Like the Scissors, the Saw can do the job but it has been built to but be so versatile it can be inefficient for any real work. As a tester you need to be across so many technologies. Try not to be too like the saw; specialize in one or two areas and be efficient – Anything else is a bonus as you can’t do everything.
One of the latest additions is the USB that is detachable (so knife can be stored elsewhere during flights, etc). This is another great idea but is this really what you would purchase if you wanted external memory? As a tester it is great to pick up new skills but you should be just as prepared to discard them when the overheads of keeping up to date outweighs the benefits. I have many good memories of my time spent getting to where I am and the skills I needed but there are a number that of skills I needed, learned and used that you will not see on my CV.
I left the Pliers to last because if you have looked around recently there is a new kid on the block. The Multitool has developed over the past few years and is often chosen over the Swiss Army Knife. This has happened because the original requirements of the knife have become less important than current requirements. The MultiTool focuses on the pliers and other items that require more leverage but most, if not all, still include a knife and a screw driver.
I suppose that I am trying to say that no matter what branch you take in testing, there is still a basic requirement or minimal skill that you need to maintain and keep sharp but you also need to be able to do many tasks to remain effective. Please don’t become so versatile that you actually become somebody that is great to have around but doesn’t get used much. “The Giant” by Wegner is a prime example. With 87 tools and 141 different functions it is recognised by the Guinness Book of Records as the world’s most multifunctional penknife. It retails for about GBP 550 or USD 1,400. It can do almost anything but would you carry something like this around when all you need is a screwdriver or knife?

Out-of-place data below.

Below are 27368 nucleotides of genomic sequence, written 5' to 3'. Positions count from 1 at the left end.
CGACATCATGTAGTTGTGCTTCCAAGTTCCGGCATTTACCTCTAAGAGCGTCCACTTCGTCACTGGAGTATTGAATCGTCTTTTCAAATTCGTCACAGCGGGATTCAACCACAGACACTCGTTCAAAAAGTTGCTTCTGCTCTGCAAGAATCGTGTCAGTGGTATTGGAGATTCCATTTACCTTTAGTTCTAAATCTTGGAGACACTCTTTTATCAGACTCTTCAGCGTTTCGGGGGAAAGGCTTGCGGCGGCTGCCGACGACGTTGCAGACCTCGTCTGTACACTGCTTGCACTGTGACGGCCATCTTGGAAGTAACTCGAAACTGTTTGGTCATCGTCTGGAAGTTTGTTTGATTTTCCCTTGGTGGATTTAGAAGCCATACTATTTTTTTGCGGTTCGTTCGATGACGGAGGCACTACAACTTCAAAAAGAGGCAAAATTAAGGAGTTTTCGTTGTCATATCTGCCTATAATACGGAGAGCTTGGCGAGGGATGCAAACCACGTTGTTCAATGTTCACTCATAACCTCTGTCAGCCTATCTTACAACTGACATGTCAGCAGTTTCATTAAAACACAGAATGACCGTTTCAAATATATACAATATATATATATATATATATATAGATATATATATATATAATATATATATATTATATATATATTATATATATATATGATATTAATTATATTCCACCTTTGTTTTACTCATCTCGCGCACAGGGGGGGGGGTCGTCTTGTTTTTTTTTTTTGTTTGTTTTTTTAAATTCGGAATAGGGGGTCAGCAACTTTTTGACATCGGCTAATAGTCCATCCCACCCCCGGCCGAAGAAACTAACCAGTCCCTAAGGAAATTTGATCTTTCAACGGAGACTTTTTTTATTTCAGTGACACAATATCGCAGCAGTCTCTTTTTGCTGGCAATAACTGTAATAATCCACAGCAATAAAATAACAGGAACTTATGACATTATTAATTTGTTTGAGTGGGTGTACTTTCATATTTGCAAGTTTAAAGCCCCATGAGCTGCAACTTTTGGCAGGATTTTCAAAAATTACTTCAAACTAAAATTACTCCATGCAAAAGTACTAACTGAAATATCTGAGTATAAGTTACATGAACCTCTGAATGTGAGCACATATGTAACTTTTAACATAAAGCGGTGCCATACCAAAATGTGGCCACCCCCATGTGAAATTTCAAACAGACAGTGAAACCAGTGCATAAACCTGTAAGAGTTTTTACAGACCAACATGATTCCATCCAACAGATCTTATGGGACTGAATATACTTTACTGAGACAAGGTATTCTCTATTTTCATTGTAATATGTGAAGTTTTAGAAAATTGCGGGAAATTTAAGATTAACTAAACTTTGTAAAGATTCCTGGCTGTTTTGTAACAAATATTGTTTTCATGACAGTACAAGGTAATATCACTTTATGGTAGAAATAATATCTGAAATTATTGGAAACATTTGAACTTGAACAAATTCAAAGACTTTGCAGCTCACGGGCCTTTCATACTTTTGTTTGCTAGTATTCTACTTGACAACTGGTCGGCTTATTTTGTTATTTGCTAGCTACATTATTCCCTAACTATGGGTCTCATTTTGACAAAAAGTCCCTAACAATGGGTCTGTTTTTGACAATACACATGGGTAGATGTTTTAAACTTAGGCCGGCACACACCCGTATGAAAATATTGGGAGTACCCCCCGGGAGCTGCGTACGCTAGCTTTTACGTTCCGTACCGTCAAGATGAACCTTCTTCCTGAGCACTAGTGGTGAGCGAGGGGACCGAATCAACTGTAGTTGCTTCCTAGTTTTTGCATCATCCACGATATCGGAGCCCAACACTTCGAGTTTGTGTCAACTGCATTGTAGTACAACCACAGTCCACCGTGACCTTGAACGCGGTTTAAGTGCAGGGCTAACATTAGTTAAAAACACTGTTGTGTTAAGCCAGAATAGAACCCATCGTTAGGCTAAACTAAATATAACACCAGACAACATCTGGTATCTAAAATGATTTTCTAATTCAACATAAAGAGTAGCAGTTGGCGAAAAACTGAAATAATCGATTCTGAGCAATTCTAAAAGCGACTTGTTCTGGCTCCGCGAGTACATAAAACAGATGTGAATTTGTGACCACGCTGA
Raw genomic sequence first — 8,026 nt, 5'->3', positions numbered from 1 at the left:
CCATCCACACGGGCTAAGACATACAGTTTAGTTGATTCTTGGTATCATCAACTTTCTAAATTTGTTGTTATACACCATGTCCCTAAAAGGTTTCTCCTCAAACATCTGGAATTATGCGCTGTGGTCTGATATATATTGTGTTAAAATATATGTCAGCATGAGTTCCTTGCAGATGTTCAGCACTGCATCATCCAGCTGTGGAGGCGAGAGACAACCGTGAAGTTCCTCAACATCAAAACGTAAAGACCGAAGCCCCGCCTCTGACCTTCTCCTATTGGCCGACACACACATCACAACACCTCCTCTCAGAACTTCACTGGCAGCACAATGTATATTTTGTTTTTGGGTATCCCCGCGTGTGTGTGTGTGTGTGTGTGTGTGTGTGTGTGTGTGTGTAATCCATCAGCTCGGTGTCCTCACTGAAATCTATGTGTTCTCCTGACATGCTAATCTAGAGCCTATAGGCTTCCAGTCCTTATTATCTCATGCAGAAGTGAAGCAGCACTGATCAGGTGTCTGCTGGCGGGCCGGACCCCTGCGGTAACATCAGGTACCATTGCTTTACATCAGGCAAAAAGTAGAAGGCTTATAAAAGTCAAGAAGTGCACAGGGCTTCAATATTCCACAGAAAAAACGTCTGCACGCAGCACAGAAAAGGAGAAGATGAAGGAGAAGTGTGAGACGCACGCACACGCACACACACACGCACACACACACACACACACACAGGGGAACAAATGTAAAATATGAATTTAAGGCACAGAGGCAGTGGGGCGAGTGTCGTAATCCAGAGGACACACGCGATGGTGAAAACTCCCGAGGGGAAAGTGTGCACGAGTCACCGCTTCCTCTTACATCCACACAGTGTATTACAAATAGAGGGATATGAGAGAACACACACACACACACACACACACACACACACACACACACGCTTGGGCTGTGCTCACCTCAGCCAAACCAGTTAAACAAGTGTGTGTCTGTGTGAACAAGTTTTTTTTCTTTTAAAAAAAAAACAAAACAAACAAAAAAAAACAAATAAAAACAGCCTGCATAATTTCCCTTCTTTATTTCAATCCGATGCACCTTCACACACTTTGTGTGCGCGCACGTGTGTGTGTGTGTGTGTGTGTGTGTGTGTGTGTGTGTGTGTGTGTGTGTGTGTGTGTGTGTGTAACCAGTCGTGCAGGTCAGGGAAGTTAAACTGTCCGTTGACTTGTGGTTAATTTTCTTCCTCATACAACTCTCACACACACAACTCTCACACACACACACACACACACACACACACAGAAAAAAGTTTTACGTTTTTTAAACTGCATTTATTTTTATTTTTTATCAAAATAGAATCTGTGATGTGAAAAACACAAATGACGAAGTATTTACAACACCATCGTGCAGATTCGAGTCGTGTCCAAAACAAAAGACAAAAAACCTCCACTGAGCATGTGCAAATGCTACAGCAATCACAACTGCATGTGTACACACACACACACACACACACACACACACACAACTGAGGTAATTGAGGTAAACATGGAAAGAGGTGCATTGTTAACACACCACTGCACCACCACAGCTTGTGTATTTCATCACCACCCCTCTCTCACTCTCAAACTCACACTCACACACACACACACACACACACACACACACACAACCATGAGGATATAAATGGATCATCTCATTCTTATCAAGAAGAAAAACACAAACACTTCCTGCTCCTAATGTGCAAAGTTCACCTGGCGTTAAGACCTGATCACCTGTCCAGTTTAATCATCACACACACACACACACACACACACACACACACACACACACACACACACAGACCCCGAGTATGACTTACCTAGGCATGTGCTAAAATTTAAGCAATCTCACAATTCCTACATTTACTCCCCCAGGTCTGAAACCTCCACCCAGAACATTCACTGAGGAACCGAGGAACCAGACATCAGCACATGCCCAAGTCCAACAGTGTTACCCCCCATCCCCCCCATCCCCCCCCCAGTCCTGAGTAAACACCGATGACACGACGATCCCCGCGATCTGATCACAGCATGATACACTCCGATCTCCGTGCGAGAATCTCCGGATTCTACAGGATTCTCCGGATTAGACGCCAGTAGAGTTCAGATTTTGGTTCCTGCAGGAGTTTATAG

Each new task can make you more versatile but will anyone use you if you are so big and heavy that you sit on a shelf at home rather than being used? Hone your skills; the skills that users require and be their tool of choice.
The whole concept of the Swiss Army knife reminds me of one of my TV favourite characters, MacGyver. He was known to use one of these knives on the odd occasion. I have posted a blog about him and how he is a good example of a great tester. See http://www.blog.revolutionit.com.au/the-macgyver-method-2/ and while you are there check out some of our other entries. You might find them helpful.
As a side bar, here is an example of left brain thinking that illustrates the possibilities of something being more than it should be. It only includes one of the many items it tried to be but other purposes included a blender, a knife sharpener and a drill. Good ideas but would you pull over a cyclist for any of these tasks? http://www.youtube.com/watch?v=B5dLE8lVovI